Tuition Assistance Program Best Practices

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Why Offering Tuition Assistance Is a Smart Move for Employers

Tuition reimbursement programs shouldn't be relegated to traditional brick-and-mortar institutions. Online courses, certifications, and trainings should also be included for a variety of reasons.

As employment packages become more and more competitive, keeping your company at the top of any new hire's list will also grow more challenging. And while many startups and progressive companies can lure employees in with perks like free massages, game rooms, and even beer on tap, (although enticing) they probably won't do much in terms of keeping an employee there long-term or ensuring their loyalty.

However, there is something your company can offer that has a proven track record of both, and that's tuition assistance. While more costly, it can also be the very thing that boosts employee satisfaction and longevity.

Still, if you're hesitant to offer this benefit because you're worried employees will take advantage of your program by leaving immediately after to work for another company, considering it from another viewpoint might change your mind.

Consider Your Employees' Perspectives

In an article for Forbes, Harlan Landes, founder of Adulting.tv and Consumerism Commentary, details a time when he participated in a tuition reimbursement program to pursue a master's degree in business administration.

He gives great insight into why an employer shouldn't be worried that talented employees will take advantage of tuition assistance and then leave for a better company.

Landes says, "This shouldn't be a concern. Good companies attract good employees, regardless of the definition of 'good.' If the company provides opportunities for employees at all levels, a worker with a fresh degree doesn't have to look outside in order to take advantage of new skills or qualifications. Only the companies without confidence in its own ability to attract qualified employees need to handcuff its employees who seek additional education - generally a more ambitious group than average - to the company for several years."

And while Landes' company paid 90% of all fees associated with getting his master's, small businesses with more restricted budgets can offer a fraction of that, or restrict their program to online courses only, and still offer an attractive tuition assistance program to employees.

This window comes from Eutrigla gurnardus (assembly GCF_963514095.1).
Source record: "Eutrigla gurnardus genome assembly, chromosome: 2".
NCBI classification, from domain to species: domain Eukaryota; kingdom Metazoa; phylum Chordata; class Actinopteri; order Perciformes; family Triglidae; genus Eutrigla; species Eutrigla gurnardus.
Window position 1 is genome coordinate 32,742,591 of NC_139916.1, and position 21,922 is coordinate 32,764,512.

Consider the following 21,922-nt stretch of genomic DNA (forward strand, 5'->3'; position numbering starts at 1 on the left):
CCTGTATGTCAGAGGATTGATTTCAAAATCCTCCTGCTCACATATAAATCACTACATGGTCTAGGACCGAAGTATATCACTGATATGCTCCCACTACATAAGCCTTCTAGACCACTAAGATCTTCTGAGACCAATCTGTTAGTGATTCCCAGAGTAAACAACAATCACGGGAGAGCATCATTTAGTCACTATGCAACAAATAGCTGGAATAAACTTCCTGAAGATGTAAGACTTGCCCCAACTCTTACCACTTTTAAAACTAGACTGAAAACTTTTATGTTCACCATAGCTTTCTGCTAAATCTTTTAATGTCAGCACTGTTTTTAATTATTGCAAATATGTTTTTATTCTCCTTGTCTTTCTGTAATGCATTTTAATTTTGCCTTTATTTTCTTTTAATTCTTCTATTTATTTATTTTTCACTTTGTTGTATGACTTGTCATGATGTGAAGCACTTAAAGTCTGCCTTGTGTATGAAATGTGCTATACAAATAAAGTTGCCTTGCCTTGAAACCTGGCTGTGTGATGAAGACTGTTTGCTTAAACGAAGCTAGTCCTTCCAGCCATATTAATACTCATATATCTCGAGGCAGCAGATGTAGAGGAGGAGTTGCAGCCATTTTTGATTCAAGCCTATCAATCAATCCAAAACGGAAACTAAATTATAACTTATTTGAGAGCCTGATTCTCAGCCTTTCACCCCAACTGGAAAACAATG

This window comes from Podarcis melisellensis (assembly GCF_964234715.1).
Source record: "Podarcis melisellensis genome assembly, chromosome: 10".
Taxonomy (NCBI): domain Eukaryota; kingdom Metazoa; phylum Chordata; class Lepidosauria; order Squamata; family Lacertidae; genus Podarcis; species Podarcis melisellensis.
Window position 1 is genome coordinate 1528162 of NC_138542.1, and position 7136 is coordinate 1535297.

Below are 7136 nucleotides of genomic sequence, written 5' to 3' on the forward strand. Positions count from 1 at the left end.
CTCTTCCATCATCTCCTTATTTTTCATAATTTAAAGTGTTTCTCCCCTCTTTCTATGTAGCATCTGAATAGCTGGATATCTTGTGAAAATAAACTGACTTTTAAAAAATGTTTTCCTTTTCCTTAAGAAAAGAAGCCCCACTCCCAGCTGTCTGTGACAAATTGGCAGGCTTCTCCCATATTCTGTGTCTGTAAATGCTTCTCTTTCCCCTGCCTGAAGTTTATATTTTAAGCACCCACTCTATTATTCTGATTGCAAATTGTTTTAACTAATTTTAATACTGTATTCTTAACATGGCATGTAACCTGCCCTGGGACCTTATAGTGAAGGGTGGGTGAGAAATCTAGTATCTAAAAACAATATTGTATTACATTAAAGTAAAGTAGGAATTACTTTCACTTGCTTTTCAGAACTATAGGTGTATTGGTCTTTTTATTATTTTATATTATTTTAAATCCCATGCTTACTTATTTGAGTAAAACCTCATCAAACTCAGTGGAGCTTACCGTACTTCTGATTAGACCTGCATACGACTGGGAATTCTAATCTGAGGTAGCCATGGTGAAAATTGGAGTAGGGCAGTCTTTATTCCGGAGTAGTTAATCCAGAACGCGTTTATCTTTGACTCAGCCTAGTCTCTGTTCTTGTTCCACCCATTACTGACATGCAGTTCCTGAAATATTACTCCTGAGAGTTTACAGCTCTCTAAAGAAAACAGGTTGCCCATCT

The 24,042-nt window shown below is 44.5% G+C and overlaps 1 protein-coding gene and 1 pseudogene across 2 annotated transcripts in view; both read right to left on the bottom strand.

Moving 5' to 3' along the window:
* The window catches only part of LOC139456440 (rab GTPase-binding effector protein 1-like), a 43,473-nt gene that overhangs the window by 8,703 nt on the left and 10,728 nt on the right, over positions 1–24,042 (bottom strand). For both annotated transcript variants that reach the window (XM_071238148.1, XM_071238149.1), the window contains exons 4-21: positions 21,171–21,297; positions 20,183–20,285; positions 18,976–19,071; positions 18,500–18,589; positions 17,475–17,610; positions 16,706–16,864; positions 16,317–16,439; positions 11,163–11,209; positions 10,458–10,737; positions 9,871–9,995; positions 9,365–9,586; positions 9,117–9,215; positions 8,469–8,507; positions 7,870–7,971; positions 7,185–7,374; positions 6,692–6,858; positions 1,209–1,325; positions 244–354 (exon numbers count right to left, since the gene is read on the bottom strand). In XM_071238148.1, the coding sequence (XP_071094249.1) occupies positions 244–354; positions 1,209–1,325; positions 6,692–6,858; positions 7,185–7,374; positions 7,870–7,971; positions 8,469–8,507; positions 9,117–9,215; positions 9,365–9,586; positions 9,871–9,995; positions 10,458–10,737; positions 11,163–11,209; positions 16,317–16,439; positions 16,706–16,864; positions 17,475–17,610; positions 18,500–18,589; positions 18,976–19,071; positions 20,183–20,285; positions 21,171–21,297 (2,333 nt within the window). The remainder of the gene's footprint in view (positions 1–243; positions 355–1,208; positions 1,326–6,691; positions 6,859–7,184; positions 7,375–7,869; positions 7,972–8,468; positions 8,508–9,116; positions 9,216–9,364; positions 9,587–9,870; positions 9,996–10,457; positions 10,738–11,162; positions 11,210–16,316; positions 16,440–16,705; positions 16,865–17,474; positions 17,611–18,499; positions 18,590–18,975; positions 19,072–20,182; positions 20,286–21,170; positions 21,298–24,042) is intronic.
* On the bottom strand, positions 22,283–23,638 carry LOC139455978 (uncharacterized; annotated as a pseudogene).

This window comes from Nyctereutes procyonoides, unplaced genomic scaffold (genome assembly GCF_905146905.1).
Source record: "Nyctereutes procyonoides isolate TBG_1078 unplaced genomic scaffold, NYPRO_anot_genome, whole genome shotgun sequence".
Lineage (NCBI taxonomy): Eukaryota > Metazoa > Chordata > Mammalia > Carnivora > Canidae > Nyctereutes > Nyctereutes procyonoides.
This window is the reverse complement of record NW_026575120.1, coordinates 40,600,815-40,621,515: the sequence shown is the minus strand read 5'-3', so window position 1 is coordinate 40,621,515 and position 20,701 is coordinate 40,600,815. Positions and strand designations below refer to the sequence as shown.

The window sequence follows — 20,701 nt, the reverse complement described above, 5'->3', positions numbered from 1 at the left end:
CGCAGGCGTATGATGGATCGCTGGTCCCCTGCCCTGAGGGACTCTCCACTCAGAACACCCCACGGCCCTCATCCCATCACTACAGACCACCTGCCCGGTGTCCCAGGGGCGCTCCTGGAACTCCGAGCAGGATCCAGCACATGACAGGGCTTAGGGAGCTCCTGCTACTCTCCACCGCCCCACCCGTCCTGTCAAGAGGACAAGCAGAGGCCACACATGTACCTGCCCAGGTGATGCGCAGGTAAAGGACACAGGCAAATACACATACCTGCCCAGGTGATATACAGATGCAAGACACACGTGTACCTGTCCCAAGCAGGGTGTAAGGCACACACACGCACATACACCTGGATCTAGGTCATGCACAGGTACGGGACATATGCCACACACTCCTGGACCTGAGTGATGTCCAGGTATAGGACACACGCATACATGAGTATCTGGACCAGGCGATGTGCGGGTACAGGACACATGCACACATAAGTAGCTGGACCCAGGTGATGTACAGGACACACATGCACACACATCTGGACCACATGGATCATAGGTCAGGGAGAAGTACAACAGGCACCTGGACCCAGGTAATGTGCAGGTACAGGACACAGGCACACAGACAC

The key, Landes said, is to ensure your program, no matter what it's comprised of, restricts courses and degrees to ones that will benefit your company directly. He states, "The degree should help the employee 'perform better' in some capacity. In many cases, that would mean either driving more revenue or reducing more expenses."

Investing in your employees' education shows them that you're committed to the development of their skills, and shows that you believe they have long-term potential at your company. This alone can boost employee satisfaction, morale, and devotion.

On top of this, investing in your employees' education means that you’re helping to strengthen and expand their skillset, which, as Landes states, will hopefully lead to increased performance.

Looking at tuition assistance from an employees' perspective, like Landes,' will help alleviate employers' fears of offering this valuable benefit to their teams.

ROI Statistics for Tuition Assistance

Verizon Wireless offers a substantial tuition assistance program to their employees, but they wanted to make sure they were getting a strong ROI - as any smart employer would. To find this out, they surveyed both employees and managers and the results showed them that not only was their program producing more loyal, long-term employees, but those employees were also more likely to receive promotions.

The article states:

  • Those who earned degrees with the help of tuition assistance programs were more likely to have been promoted or to have made lateral moves (35% compared with 26% of overall employees)
  • 96% said they planned to stay with Verizon for at least two years beyond the completion of their degree.
  • Nearly 40 percent of Verizon managers cited improved performance among employees who earned degrees with help from the company, including greater adaptability and a stronger appetite for more work and responsibility.

Alleviating Employer Fears

While the risk of an employee taking advantage of tuition reimbursement and then promptly jumping ship remains, there is plenty of evidence that the contrary is true for the majority of participants.

It seems that by offering tuition assistance, employers are increasing employees’ job proficiency, satisfaction, productivity, and loyalty, which, in turn, benefits the company as a whole.

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